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6,566,267 leaked accounts discovered by the BreachAware® Research Team last week.

21 August 2023

A total of 21 breaches were found and analysed resulting in 6,566,267 leaked accounts containing a total of 17 different data types. The breaches found publicly and freely available included Whoosh, Erectile Dysfunction Clinic, OCC Mundial, Tjori and Job Plus. Sign in to view the full BreachAware Breach Index which includes, where available, reference articles relating to each breach.


AnonFiles, the free file hosting site used by people around the world (and also abused by what seems to be a lot of cybercriminals), has shut down. The administrator took over the domain two years ago and released a statement last week giving the reasons for the site's closure. "We have auto-banned the contents of hundreds of thousands of files. We banned file names and also banned specific usage patterns connected to abusive material, to the point where we did not care if we accidentally deleted thousands of false positives in this process. Even after all this high-volume abuse, it will not stop. This is not the kind of work we imagine when acquiring, and recently our proxy provider shut us down."

It sounds like a bit of a nightmare, however there are many more free file hosting sites out there, so the great migration will already be underway. There are plenty of sites that have huge archives of legal and illegal data on AnonFiles. In particular, a ransomware gang has had to scramble to sort this out. They were circulating their victims stolen data using AnonFiles, and now they'll need to find a new home and relink the files.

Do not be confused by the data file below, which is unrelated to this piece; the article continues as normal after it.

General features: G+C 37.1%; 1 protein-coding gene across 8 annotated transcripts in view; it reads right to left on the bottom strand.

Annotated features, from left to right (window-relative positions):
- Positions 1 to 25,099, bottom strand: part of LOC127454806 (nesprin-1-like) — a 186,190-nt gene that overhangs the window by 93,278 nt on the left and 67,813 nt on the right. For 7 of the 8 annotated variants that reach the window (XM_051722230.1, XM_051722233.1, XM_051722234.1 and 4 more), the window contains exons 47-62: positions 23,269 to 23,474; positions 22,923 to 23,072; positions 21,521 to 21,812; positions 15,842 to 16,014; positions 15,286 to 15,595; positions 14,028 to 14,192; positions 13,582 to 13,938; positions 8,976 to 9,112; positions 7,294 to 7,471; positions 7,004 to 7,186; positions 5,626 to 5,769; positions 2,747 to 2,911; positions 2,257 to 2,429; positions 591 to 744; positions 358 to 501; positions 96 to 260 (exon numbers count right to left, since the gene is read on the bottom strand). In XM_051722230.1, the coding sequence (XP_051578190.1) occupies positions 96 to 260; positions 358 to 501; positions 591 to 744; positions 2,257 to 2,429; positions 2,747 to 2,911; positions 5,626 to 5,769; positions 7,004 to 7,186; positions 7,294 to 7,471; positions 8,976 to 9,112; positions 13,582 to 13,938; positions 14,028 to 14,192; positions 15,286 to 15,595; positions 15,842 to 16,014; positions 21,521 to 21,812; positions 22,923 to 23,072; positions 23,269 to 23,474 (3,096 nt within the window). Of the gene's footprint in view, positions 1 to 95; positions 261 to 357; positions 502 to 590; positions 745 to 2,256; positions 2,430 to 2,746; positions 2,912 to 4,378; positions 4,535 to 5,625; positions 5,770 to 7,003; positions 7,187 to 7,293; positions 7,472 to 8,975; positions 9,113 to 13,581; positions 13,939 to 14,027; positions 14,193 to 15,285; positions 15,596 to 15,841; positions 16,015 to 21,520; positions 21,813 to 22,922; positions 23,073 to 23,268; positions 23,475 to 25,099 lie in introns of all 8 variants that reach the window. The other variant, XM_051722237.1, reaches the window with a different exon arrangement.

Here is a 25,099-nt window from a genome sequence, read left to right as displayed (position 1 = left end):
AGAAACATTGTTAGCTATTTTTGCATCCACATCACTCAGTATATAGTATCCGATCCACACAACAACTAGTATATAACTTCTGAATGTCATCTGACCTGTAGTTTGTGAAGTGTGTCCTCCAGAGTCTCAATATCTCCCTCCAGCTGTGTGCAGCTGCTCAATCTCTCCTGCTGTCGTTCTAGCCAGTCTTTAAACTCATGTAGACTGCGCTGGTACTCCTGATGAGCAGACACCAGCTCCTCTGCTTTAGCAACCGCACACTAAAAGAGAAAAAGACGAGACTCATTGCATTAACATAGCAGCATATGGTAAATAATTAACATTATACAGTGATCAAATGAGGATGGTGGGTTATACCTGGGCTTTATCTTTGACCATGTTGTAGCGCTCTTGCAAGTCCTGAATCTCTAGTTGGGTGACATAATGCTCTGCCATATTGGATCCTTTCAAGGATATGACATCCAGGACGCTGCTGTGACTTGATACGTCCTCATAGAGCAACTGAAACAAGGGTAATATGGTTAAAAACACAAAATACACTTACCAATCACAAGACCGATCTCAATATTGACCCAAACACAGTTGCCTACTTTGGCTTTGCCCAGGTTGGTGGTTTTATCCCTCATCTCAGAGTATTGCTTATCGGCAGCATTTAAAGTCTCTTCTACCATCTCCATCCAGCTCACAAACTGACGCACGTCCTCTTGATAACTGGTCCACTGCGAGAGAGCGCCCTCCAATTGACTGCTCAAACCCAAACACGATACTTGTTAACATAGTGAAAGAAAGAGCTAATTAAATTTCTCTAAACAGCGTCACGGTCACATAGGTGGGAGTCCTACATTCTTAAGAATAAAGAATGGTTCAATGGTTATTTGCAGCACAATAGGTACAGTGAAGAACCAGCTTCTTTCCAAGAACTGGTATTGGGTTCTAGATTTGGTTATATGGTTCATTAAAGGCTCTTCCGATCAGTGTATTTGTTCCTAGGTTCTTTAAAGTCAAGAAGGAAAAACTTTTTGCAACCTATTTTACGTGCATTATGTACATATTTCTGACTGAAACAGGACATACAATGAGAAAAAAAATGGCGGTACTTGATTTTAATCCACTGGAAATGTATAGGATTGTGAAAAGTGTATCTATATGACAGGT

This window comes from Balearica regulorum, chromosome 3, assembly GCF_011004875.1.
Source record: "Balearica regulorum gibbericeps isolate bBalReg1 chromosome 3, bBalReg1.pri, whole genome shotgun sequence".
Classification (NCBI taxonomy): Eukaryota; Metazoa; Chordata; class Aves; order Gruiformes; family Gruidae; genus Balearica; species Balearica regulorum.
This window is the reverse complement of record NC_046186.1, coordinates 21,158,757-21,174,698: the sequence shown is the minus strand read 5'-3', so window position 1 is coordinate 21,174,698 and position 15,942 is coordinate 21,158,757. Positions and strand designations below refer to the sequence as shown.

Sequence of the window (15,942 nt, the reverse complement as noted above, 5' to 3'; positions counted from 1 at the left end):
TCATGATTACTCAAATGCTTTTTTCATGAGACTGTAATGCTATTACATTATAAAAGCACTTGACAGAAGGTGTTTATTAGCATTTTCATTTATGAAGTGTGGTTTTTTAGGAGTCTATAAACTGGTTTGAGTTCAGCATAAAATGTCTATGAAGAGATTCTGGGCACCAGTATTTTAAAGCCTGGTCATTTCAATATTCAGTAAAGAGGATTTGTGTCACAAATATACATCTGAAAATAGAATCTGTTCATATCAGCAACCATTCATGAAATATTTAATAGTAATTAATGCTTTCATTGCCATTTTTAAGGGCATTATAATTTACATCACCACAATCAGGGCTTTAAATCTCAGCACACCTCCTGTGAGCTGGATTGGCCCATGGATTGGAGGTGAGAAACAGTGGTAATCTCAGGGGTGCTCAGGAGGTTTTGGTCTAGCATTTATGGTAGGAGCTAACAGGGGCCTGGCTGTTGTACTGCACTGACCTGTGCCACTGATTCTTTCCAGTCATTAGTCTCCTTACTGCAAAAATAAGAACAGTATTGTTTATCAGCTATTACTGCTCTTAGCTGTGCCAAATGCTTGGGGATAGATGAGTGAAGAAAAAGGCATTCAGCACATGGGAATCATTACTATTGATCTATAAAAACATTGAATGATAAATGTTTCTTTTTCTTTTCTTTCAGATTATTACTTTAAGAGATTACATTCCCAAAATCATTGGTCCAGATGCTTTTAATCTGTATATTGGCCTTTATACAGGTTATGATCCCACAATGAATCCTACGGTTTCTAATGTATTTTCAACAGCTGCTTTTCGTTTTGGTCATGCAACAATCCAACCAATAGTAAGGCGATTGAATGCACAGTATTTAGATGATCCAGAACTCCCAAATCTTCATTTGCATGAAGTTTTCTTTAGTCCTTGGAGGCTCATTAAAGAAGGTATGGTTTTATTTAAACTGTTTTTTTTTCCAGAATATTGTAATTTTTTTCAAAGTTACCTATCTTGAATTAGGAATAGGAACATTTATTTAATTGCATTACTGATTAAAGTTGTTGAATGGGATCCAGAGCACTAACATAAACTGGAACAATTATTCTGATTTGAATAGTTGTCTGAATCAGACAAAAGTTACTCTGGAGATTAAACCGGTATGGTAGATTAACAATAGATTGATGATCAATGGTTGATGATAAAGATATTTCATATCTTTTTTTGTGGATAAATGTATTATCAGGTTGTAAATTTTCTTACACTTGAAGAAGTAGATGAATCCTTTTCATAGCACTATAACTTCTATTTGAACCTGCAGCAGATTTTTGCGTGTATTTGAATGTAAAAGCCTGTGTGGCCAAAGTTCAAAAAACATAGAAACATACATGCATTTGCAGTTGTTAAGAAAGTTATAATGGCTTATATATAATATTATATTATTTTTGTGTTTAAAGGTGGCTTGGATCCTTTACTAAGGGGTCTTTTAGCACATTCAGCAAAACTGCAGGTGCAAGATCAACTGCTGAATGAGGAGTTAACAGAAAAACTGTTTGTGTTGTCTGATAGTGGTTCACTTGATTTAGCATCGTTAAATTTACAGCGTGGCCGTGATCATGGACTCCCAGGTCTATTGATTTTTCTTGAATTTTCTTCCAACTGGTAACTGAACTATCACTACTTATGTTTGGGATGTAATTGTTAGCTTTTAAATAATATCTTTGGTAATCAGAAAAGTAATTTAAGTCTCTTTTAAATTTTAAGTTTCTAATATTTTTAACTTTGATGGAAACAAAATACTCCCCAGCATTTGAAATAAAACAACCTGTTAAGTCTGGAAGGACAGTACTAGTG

A well-known cybercriminal wanted internationally by various law enforcement agencies has posted on X (formerly known as Twitter), offering their pen-testing services to businesses. The person said they would be "quite satisfied with $100-$300k." The individual is known to be an affiliate of the infamous ransomware gang Lockbit and a leader of a national hazard agency.


We steal, You deal! That’s right, the Raccoon Stealer has returned. Last week the group announced on a cybercrime forum that they were in the process of testing the beta of Version 2. The user on the forum named 'Raccoon Stealer' gave some information about what cybercriminals could expect. There’s a new UI and a brand new back end, and their customers who are currently trying it out are "mostly happy" apart from several "minor issues".

The data that Version 2 can exfiltrate includes the usual data types such as browser passwords, saved credit card information, and personal files saved on the victim's computer. However, the stealer also checks and targets cryptocurrency wallets and web browser extensions, including MetaMask, TronLink, BinanceChain, Ronin, Exodus, Atomic, JaxxLiberty, Binance, Coinomi, Electrum, Electrum-LTC, and ElectronCash. That’s all pretty scary stuff for the numerous people who will be using these extensions in their browsers without thinking of the dangers of doing so.


70% of participants of the Australian Community Attitudes to Privacy Survey (ACAPS) conducted by the Office of Australian Information Commissioner (OAIC) deemed privacy as "extremely" or "very" important. Almost half of respondents had experienced a data breach in the preceding year with 75% of those affected experiencing resultant harm.

Meanwhile the Information Commissioner's Office (ICO) in the UK have published the first draft of its guidance on the use of biometric data and technologies, noting "this guidance is not intended to be a comprehensive guide to compliance when using biometric data. Where the guidance refers to principles already addressed in our guidance, we provide links to the relevant further reading."


Socia-Demographic Data, Contact Data, Technical Data, National Identifiers, Usage Data, Documentary Data.

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